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It’s Quilt Market time! This weekend, from Thursday to Sunday, many will be gathering in Pittsburgh, Pennsylvania for International Quilt Market. Your Instagram, Facebook, and Twitter feeds will be veritably overloaded with photos of booths, fabrics, quilts, designers…. It’s a fun time, networking with others in the industry, but it’s also exhausting. It’s a whirlwind, but right now the prep for Market can be exhausting too…. I’ve been sewing samples, working on artwork, preparing for demonstrations… it’s a lot of work, and then it’s over so fast :)

 So as I scurry around this week, I will be sharing a few “throwback” posts. Today’s post is about some things I have learned about creativity. I wrote this post a few years ago, and it is still true today…

Last week I was looking for some of my artwork that I did a few years back, and found that my storage drawers were a complete wreck and totally disorganized. I figured that while I was looking for a couple of particular pieces, I might as well just organize everything.

What began as an organizing chore became a fun look back on my creative journey. I found a lot of old stuff that I had completely forgotten about it. Some of it- I still really like. Some of it- well…. let’s just say it really has been a journey! It was good to see how far I’ve come since I started painting about 16 years ago. I WILL NOT show you that older stuff. What I thought was pretty good all of those years ago is frankly just horrible!! And I found SO MUCH that I had totally forgotten about. I did way more work than I thought. I thought about all of the hours and days and months and years represented in those drawers. I realized that I really have worked really hard to get to where I am today.

Creative Journey- art folders2- Jacquelynne Steves

Sometimes we are not happy with the work we are doing. It just seems to be not good enough. Sometimes it is missing something, but we don’t know quite what, and we don’t know what to do to fix it. Creativity is not just a fun hobby or job, it is a learning process just like everything else. If you are not quite happy with your work, I suggest looking back at some things you did a few years ago, and my guess is that you will be pleasantly surprised at how far you’ve come.

I did throw a lot of stuff away- mostly stuff that was incomplete and I knew I’d never finish. It was a good purge- making room for the new! But I kept a lot of the stuff from my “Early Ugly Period” (I am thinking that when I’m dead and then finally become a super famous artist, that’s what the art historians will call it…..) – it is a good reminder of how much I’ve improved. (I even labelled the folder for them so it will be easy for them to archive.)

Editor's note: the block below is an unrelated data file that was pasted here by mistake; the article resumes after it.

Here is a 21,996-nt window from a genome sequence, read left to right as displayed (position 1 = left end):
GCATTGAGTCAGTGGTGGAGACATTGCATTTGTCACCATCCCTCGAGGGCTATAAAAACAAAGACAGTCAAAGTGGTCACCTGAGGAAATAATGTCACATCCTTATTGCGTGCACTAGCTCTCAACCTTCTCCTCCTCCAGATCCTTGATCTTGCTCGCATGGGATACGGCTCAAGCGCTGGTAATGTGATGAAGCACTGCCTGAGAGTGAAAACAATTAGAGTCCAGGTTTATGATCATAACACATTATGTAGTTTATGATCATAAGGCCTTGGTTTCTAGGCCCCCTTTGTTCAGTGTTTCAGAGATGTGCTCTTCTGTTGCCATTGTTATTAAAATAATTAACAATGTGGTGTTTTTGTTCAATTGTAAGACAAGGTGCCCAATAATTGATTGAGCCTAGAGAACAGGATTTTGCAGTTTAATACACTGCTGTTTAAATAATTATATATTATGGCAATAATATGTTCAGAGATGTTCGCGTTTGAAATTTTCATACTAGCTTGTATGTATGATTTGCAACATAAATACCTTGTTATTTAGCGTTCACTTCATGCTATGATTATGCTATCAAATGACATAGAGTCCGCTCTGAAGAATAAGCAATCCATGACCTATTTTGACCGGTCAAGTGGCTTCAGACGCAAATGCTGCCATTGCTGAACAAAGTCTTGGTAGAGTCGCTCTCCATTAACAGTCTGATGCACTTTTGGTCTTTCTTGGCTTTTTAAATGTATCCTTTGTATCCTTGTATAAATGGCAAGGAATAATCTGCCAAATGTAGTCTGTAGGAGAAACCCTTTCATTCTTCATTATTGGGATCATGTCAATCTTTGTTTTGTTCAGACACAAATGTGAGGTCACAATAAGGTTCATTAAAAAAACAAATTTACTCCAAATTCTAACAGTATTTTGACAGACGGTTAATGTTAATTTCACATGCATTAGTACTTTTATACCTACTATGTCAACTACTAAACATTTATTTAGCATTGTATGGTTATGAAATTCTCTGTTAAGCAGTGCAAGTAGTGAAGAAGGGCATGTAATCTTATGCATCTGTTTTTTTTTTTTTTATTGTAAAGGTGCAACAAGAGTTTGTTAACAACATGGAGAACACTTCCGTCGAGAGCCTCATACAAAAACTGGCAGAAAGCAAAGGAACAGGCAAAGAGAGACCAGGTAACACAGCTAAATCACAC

Creative Journey- art folders- Jacquelynne Steves


It reminds me of a couple of quotes. The first is by Ira Glass:

Nobody tells this to people who are beginners, I wish someone told me. All of us who do creative work, we get into it because we have good taste. But there is this gap. For the first couple years you make stuff, it’s just not that good. It’s trying to be good, it has potential, but it’s not. But your taste, the thing that got you into the game, is still killer. And your taste is why your work disappoints you. A lot of people never get past this phase, they quit. Most people I know who do interesting, creative work went through years of this. We know our work doesn’t have this special thing that we want it to have. We all go through this. And if you are just starting out or you are still in this phase, you gotta know its normal and the most important thing you can do is do a lot of work. Put yourself on a deadline so that every week you will finish one story. It is only by going through a volume of work that you will close that gap, and your work will be as good as your ambitions. And I took longer to figure out how to do this than anyone I’ve ever met. It’s gonna take awhile. It’s normal to take awhile. You’ve just gotta fight your way through.

By the way, I don’t think this is just true of beginners. As we progress, and our work improves, it can still get even better. As long as we just keep making stuff, it will get keep getting better and better. More mature, more aesthetically pleasing. Even though I am light years ahead of where I began, there is still so much to master… I look forward to the unfolding journey in the upcoming years….

The second quote that I am reminded of comes from Zechariah 4:10:
(paraphrase) Do not despise the day of small beginnings…..

Do  not despise where you are today! Keep on working and then enjoy the fruits of your labor!
(And don’t despise your Early Ugly Period, either. Even Michelangelo had to start somewhere….)

Jacquelynne Steves- bird art

Have A Creative Day-Pin Cushion Art_JacquelynneSteves